When the first officer arrived at the scene of a domestic violence call that would spark a 24-hour standoff with SWAT in the southeast valley late Monday night, he was met by a 10-year-old girl carrying a pistol and a shotgun-wielding man asking for help.
After the officer moved the young girl and the man away from the house at 4516 Newton Drive, near Tropicana Avenue and Mountain Vista Street, a woman, identified in police records as 29-year-old Sara Jones, walked out the front door with a black, .45 caliber pistol raised above her head before going back inside according to Las Vegas police documents.
Early in the standoff, Jones walked out of the house holding a young boy in her arms, and told police she didn’t want to go to jail because she believed her husband framed her, although police did not specify what she was referring to.
The officer continued to talk to Jones for the next hour, hoping to draw her outside peacefully. Jones told the officer several times that she was going to shoot her child and then herself, documents said, and the officer was convinced that she was going to do so while he talked to her.
SWAT units arrived shortly thereafter, and the standoff continued into the morning hours.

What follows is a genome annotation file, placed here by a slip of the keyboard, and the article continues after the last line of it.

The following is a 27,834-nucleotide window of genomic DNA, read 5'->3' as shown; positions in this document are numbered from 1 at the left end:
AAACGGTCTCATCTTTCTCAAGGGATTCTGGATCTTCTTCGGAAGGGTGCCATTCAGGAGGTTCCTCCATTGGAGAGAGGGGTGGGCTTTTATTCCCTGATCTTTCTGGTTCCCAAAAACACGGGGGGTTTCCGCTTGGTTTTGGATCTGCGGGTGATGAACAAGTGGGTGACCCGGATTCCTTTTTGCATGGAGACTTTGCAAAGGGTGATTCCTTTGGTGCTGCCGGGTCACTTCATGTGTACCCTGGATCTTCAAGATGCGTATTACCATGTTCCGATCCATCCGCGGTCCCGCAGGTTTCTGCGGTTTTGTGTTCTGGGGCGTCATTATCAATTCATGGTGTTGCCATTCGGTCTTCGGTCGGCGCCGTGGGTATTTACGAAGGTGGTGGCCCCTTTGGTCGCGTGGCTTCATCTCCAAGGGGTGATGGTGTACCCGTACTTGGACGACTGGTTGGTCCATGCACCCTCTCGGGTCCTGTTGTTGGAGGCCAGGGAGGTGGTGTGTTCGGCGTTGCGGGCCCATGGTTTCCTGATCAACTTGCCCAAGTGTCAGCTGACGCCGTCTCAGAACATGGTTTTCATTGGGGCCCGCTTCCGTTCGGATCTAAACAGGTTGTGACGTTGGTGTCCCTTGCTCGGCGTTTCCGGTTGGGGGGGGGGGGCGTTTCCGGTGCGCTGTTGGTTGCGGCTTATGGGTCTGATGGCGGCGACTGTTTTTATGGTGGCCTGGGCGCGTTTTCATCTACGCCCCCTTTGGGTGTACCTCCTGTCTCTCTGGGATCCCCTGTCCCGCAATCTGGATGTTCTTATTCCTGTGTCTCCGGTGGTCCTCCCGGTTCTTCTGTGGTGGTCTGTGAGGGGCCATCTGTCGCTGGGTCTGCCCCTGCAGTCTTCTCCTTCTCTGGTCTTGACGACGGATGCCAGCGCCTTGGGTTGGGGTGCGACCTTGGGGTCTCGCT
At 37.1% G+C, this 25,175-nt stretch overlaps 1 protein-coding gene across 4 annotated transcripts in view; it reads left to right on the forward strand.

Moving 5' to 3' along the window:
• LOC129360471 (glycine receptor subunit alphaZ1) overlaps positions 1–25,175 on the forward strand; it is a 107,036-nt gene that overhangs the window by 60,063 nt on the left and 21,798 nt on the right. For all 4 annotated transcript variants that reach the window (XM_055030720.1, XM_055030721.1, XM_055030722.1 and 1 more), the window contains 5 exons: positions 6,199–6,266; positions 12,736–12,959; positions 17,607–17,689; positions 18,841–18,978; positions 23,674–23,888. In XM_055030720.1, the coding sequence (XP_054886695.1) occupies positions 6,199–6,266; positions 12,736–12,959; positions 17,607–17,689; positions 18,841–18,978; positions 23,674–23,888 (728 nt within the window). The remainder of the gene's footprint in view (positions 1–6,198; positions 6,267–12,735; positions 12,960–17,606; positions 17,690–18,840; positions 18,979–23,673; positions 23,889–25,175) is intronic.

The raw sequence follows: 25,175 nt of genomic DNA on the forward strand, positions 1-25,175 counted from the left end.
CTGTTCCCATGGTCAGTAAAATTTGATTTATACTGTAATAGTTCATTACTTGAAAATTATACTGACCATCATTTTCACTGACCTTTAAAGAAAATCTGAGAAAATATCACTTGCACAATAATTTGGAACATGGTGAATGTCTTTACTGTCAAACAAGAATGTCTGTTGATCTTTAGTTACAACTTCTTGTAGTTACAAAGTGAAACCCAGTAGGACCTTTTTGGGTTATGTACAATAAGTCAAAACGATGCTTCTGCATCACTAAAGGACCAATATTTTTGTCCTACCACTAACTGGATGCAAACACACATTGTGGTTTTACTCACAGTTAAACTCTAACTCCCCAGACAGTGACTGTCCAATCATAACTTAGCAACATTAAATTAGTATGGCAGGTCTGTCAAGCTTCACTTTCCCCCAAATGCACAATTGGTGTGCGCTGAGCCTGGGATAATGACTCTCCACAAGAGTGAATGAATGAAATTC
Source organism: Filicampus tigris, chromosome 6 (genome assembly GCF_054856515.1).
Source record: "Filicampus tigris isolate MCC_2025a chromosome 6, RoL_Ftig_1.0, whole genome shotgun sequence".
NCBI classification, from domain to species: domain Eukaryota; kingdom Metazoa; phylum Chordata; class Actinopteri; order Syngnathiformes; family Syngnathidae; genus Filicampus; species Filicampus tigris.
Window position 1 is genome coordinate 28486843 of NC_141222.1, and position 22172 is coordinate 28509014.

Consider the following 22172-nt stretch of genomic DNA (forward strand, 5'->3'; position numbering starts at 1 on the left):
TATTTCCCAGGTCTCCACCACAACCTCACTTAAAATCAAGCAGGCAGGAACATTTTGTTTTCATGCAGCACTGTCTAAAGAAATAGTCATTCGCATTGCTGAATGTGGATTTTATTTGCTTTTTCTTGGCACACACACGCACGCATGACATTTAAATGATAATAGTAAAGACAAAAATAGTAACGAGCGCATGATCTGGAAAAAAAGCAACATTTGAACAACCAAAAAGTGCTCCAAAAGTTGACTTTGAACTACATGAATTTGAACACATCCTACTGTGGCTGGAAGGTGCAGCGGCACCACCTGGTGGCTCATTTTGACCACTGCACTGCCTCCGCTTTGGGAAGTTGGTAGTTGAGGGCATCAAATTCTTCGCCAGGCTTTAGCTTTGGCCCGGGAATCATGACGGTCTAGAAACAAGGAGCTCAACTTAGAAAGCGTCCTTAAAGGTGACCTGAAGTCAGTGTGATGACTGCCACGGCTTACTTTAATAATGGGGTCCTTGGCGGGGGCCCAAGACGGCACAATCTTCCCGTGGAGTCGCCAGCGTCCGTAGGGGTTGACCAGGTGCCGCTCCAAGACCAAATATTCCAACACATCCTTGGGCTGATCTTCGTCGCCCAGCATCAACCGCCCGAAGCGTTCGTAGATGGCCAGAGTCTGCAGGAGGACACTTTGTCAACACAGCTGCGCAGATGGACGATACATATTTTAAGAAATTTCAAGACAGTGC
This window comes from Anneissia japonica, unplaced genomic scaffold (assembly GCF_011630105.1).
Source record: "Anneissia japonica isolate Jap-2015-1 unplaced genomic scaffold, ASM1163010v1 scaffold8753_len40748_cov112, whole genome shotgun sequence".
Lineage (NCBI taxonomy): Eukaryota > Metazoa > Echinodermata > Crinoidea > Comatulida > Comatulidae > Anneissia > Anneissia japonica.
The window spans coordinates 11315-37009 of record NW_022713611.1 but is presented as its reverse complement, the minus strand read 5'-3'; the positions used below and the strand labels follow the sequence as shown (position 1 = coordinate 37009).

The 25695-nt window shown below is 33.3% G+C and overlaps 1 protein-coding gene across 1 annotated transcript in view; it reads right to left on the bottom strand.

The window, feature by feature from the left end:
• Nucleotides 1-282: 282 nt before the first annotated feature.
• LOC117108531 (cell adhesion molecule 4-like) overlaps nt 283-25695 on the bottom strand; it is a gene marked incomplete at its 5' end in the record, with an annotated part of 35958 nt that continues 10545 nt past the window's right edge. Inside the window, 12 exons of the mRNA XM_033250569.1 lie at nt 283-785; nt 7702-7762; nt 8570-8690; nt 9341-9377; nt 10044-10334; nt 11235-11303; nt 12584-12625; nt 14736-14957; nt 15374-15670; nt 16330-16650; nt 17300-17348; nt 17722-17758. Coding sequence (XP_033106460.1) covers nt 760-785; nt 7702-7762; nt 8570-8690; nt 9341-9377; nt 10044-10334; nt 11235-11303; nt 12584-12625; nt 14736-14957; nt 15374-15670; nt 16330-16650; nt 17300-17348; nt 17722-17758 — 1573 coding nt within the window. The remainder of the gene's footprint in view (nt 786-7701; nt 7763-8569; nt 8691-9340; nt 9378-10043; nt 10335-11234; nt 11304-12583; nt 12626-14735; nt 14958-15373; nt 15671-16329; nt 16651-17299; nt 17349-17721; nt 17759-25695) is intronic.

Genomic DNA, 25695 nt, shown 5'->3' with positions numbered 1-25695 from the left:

After nearly 24 hours of negotiations, police heard a gunshot from inside the house about 10 p.m. Tuesday. Fearing for the two children still inside with Jones, SWAT units made entry into the home.
According to Deputy Chief Al Salinas, Jones was hiding in the master bathroom with the children when SWAT entered. She fired a shot through the door, striking an officer in the leg. The officer was wearing protective shin gear and only had “superficial” injuries, Salinas said. The officer was treated at the scene.
SWAT officers returned fire, striking Jones in the face. She was taken to University Medical Center and is expected to survive her injuries, Salinas said.
Social workers took the two children, who were not hurt.
There was little evidence remaining Wednesday afternoon of the chaos that beset the southeast valley neighborhood the previous day.
A window at the home was shattered, with broken glass strewn about the driveway. The front door was open, but no one was home.
Neighbors either weren’t home or didn’t answer their door, aside from one young house-sitter.
Taylor, 20, said he’d been watching his aunt’s home next door for the last month. He couldn’t get to the house Tuesday after police evacuated the neighborhood.
“Her cat had to survive for a whole day without attention,” he said.
Jones was booked in absentia on charges of kidnapping, child neglect, resisting a public officer with a firearm and assault with a deadly weapon.
The officer involved in the shooting will be placed on routine administrative leave pending an internal review. His name will be released after 48 hours, per department policy.
Contact reporter Mike Blasky at firstname.lastname@example.org or 702-383-0283. Follow @blasky on Twitter. Contact reporter Colton Lochhead at email@example.com or702-383-4638. Follow @ColtonLochhead on Twitter.